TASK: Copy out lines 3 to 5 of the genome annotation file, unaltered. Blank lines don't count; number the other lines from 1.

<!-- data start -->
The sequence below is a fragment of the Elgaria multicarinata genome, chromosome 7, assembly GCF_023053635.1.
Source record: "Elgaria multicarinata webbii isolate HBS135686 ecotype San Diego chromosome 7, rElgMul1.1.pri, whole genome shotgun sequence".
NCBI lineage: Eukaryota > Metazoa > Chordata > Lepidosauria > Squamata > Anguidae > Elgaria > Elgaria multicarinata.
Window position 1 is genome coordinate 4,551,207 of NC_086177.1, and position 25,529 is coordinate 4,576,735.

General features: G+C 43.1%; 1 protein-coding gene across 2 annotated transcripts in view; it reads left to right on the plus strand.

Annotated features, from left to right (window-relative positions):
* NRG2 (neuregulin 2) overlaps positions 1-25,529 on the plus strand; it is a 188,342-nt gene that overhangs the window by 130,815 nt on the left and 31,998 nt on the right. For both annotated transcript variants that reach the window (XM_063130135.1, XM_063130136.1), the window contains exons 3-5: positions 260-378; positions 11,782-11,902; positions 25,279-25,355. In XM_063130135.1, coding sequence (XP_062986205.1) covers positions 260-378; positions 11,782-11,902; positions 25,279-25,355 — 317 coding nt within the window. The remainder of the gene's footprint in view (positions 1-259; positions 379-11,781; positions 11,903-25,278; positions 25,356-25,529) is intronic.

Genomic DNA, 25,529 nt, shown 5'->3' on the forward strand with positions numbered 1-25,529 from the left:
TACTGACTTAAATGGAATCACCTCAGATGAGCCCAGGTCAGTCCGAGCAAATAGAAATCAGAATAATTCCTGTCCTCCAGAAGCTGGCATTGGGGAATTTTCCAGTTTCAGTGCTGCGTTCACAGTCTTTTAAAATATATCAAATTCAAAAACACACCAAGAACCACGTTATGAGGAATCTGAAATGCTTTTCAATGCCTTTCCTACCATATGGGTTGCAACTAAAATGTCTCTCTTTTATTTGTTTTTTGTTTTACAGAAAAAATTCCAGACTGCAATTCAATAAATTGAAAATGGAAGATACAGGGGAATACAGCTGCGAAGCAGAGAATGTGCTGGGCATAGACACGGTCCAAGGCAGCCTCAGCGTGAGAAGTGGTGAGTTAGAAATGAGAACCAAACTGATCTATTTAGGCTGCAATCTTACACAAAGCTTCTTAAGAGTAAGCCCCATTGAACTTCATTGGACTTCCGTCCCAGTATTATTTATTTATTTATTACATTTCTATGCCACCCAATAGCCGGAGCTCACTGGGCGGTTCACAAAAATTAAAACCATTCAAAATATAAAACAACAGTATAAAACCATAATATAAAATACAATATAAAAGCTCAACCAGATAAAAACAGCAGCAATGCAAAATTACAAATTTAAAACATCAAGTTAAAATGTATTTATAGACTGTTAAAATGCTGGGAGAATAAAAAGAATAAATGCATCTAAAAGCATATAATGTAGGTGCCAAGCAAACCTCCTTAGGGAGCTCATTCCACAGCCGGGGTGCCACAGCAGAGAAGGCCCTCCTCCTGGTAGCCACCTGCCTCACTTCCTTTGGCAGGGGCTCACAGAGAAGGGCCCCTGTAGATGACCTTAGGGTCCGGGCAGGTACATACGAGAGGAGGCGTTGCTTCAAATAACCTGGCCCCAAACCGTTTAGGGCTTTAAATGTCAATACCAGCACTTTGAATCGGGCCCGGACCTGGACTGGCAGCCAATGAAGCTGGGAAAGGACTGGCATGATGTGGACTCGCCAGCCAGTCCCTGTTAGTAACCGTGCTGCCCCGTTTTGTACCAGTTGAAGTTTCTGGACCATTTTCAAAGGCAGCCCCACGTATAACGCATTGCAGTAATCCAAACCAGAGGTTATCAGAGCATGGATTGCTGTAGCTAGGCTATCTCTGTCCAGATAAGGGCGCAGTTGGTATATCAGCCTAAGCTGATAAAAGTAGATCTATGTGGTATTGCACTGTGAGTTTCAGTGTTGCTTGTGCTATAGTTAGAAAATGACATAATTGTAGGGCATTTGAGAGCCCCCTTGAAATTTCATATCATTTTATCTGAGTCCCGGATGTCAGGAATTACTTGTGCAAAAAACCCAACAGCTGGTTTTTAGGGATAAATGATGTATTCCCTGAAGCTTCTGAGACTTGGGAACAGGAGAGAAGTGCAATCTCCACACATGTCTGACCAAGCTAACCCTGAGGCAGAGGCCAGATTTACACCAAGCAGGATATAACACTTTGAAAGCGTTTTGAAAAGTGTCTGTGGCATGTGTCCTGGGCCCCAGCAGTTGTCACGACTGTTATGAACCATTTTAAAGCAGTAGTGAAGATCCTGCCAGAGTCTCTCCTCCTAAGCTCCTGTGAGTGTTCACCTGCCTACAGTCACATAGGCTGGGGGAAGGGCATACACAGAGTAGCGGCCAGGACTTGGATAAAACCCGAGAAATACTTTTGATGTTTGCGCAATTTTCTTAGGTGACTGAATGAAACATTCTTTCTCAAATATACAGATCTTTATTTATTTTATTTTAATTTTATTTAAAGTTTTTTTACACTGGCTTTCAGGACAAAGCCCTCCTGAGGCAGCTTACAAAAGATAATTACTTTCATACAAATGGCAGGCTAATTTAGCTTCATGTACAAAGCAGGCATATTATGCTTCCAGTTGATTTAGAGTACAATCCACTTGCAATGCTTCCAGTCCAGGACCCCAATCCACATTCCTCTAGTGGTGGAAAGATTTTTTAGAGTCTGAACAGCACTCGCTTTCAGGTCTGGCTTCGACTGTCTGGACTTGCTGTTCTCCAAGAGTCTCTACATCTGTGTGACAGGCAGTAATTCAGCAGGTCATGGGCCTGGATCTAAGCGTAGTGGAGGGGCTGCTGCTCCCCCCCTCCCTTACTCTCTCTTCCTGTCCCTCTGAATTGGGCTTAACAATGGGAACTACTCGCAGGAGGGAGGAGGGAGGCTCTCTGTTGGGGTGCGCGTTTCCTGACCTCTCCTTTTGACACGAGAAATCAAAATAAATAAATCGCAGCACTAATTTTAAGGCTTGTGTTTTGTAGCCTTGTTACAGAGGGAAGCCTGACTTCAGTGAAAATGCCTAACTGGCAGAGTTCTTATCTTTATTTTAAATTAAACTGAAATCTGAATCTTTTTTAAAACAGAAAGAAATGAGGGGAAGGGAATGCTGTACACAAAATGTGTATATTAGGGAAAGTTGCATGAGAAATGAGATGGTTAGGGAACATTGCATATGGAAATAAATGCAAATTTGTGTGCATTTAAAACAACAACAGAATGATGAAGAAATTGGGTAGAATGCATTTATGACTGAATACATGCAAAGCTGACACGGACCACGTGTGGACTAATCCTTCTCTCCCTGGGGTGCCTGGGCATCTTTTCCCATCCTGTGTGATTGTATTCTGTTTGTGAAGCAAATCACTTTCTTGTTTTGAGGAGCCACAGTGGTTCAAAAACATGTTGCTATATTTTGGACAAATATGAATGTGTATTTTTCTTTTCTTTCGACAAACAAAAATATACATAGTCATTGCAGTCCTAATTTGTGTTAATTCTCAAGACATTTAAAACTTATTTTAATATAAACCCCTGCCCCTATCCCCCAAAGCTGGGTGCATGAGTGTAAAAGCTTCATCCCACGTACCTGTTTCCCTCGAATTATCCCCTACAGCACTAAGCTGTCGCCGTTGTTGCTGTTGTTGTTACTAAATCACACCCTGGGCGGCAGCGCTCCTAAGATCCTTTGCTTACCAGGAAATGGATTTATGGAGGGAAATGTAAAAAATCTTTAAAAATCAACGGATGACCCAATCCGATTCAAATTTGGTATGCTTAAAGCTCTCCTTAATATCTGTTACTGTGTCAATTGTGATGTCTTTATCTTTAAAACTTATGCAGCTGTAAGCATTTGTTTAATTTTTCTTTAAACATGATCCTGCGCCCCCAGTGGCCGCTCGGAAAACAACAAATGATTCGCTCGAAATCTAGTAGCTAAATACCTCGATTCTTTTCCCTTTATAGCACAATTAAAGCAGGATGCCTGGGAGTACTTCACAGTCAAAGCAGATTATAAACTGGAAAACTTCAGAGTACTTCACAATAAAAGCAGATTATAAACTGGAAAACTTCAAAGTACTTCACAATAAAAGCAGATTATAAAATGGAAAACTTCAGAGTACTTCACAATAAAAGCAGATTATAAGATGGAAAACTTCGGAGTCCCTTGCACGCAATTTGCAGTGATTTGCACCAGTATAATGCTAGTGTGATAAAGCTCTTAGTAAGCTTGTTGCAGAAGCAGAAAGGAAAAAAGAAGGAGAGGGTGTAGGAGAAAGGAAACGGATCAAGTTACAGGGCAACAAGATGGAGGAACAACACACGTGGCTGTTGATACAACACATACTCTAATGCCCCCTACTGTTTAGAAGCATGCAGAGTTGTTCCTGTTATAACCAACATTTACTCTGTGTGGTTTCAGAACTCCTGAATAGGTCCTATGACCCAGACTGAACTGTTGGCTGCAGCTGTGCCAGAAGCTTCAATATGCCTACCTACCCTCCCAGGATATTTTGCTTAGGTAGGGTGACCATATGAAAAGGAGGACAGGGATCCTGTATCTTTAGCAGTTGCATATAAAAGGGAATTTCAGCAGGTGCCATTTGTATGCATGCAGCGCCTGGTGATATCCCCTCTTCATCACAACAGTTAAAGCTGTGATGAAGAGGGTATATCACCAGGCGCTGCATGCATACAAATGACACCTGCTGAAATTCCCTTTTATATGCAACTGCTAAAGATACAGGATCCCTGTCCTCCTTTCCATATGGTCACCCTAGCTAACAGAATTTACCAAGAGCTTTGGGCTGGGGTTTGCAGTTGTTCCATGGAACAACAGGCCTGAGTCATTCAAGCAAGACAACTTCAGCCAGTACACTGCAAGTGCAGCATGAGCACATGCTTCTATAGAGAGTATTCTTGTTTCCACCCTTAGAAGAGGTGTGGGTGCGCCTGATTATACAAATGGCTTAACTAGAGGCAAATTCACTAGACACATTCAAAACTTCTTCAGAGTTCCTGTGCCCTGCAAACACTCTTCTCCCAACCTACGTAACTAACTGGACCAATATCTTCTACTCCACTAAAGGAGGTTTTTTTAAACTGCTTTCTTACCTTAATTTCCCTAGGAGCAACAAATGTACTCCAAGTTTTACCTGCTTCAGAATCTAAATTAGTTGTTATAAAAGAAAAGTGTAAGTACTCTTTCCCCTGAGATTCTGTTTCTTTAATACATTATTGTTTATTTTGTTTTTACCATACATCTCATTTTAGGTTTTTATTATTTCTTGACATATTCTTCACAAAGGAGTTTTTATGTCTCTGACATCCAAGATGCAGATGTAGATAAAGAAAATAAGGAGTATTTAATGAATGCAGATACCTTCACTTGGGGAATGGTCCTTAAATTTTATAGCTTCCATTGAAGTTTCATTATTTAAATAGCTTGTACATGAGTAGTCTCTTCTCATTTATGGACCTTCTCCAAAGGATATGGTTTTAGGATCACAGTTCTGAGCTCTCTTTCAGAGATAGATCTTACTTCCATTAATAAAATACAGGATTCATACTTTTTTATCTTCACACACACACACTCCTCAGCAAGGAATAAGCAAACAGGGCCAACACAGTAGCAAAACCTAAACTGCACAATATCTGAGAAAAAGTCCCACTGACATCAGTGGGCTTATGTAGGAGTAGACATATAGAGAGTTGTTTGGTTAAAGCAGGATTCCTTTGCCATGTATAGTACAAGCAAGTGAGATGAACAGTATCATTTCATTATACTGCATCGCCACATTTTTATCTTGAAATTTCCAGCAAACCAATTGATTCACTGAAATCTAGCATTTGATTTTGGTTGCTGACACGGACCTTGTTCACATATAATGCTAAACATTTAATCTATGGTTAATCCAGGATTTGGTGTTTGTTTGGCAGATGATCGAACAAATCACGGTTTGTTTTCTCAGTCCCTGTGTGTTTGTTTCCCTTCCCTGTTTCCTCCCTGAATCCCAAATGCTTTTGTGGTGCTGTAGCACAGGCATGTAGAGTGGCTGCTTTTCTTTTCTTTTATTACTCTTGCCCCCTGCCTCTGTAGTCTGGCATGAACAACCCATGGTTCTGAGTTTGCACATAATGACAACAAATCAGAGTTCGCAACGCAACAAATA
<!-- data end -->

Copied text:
NCBI lineage: Eukaryota > Metazoa > Chordata > Lepidosauria > Squamata > Anguidae > Elgaria > Elgaria multicarinata.
Window position 1 is genome coordinate 4,551,207 of NC_086177.1, and position 25,529 is coordinate 4,576,735.

General features: G+C 43.1%; 1 protein-coding gene across 2 annotated transcripts in view; it reads left to right on the plus strand.